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Tower Insurance readies its next risk-based pricing tool as CEO says he loves being the insurance underdog competing with bigger Aussie-owned rivals

Insurance / news
Tower Insurance readies its next risk-based pricing tool as CEO says he loves being the insurance underdog competing with bigger Aussie-owned rivals
Tower CEO Blair Turnbull and CFO Paul Johnston
Tower CFO Paul Johnston and CEO Blair Turnbull

Michael Stiassny, the chairman of Tower Insurance, says New Zealand’s banks are “missing in action” when it comes to taking steps to mitigate climate risks in their financial frameworks.

“[They are] seemingly reluctant to actively embed climate-related risks in their business operations and risk management frameworks, but nevertheless content to continue making record profits,” he said in an analyst and investor call about Tower’s half-year results on Tuesday.

Stiassny said the Reserve Bank (RBNZ) had called on insurers “and more notably the banks” to take action in its recent Financial Stability Report which was published in April. The central bank raised concerns around insurance availability and risk-based pricing.

“I look forward to seeing how the banks choose to respond to RBNZ’s challenge because insurers can’t – and shouldn’t – be shouldering the burden alone,” Stiassny told the analysts call.

Tower chief executive Blair Turnbull told after the briefing that while insurers had to play a lead role, climate change was a “team sport”.

“We need councils, government, insurance industry and the banking industry to all be actively involved in helping ensure that we don't build in places that are prone to weather events and that we do support homes in that area to ensure that they do get some levels of protection going forward,” he said.

“The key point there is, again, climate change is a team sport. All parties need to be involved to help manage this.”

Tower netted $36.6 million in underlying net profit after tax (NPAT) for the six months ended March 31 – a turnaround from the $3.7 million loss the insurer experienced in its first-half of 2023. 

It’s more than the “greater than $35 million” guidance the general insurer gave the share market back in mid-April for the whole 2024 financial year.

Chief financial officer Paul Johnston told on Tuesday that the company was being cautious in its full-year profit estimates in case of a catastrophe event in the insurer’s second half.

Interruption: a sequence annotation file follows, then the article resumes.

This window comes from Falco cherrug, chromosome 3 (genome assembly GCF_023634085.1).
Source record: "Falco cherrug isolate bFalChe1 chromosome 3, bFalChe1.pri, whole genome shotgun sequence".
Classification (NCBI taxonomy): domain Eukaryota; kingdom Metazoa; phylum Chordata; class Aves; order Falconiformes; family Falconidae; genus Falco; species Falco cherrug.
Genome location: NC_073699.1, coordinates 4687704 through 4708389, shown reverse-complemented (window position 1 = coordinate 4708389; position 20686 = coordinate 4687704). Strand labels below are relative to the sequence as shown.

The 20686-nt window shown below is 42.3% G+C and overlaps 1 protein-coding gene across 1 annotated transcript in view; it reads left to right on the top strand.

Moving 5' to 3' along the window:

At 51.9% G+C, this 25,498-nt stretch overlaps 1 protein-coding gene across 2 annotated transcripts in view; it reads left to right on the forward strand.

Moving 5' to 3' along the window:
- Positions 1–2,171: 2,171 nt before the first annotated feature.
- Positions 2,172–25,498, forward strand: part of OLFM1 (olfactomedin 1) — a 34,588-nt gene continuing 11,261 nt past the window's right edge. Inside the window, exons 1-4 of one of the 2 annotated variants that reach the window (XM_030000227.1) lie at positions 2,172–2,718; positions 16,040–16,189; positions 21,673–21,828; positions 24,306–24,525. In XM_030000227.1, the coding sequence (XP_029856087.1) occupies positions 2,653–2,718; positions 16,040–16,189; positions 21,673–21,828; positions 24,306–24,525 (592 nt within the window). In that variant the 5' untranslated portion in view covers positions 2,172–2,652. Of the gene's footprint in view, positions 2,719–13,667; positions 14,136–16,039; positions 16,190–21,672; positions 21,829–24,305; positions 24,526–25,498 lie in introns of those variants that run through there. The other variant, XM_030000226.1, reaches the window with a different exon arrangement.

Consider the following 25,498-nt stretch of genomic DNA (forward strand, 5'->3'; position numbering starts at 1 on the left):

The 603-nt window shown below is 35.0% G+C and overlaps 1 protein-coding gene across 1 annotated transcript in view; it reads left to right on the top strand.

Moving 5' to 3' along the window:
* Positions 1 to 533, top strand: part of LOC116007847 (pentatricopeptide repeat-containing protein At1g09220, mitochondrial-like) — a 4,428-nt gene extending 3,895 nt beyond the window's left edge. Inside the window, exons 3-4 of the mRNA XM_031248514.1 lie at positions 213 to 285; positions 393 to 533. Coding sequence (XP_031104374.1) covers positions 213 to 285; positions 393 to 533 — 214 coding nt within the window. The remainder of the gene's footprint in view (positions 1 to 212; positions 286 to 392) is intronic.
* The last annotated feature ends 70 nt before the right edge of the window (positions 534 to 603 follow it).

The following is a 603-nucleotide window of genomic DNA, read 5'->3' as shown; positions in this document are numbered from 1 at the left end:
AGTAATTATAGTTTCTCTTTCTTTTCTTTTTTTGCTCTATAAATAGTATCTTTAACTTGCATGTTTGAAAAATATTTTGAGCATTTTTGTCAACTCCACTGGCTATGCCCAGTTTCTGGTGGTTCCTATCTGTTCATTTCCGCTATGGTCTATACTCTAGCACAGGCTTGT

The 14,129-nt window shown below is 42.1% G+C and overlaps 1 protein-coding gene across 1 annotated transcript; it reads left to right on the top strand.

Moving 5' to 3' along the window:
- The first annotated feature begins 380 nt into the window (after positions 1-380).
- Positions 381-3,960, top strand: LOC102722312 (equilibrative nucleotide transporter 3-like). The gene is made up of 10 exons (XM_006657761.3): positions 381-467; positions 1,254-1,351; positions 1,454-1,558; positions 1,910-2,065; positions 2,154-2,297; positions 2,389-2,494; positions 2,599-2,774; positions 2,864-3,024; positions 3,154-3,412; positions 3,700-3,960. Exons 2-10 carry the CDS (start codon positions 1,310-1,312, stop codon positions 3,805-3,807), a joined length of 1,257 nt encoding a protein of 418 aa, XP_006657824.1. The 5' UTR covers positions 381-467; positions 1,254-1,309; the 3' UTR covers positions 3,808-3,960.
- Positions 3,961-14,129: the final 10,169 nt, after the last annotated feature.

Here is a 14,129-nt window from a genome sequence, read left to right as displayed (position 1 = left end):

The general insurer has $45 million set aside to be used for any catastrophic disasters in the rest of the 2024 financial year which will then be added to Tower’s full-year underlying net profit if it doesn’t get used up. 

Turnbull said 2023 had been “ incredibly unique [and] unprecedented in the level of weather events,” and described it as “unusual” that so far this year there had been no large catastrophe events at all.

“We are appropriately conservative. We're not looking for a large event, but we will provide allowance for it. But if it's not used, it’ll go back into underlying performance,” Turnbull said.


Alongside a boom in its underlying net profit, gross written premiums (GWP) also soared 20% to $291 million for Tower in its first-half result. 

Questioned in the analysts call on if Tower’s GWP growth would continue into the second half, Turnbull said Tower expected to see that growth settle between 10% and 15% in the full 2024 financial year. 

He added that the insurer also expects to see similar premium growth between the 10% and 15% benchmark going into the 2025 and 2026 financial years as well. 

“We want the right risk, right price. Risk based pricing is at the heart of everything we do,” he said. “And as we look forward, we see those insurance premium increases start to level up a little bit and we'll be very competitive in the risks that we want to target.”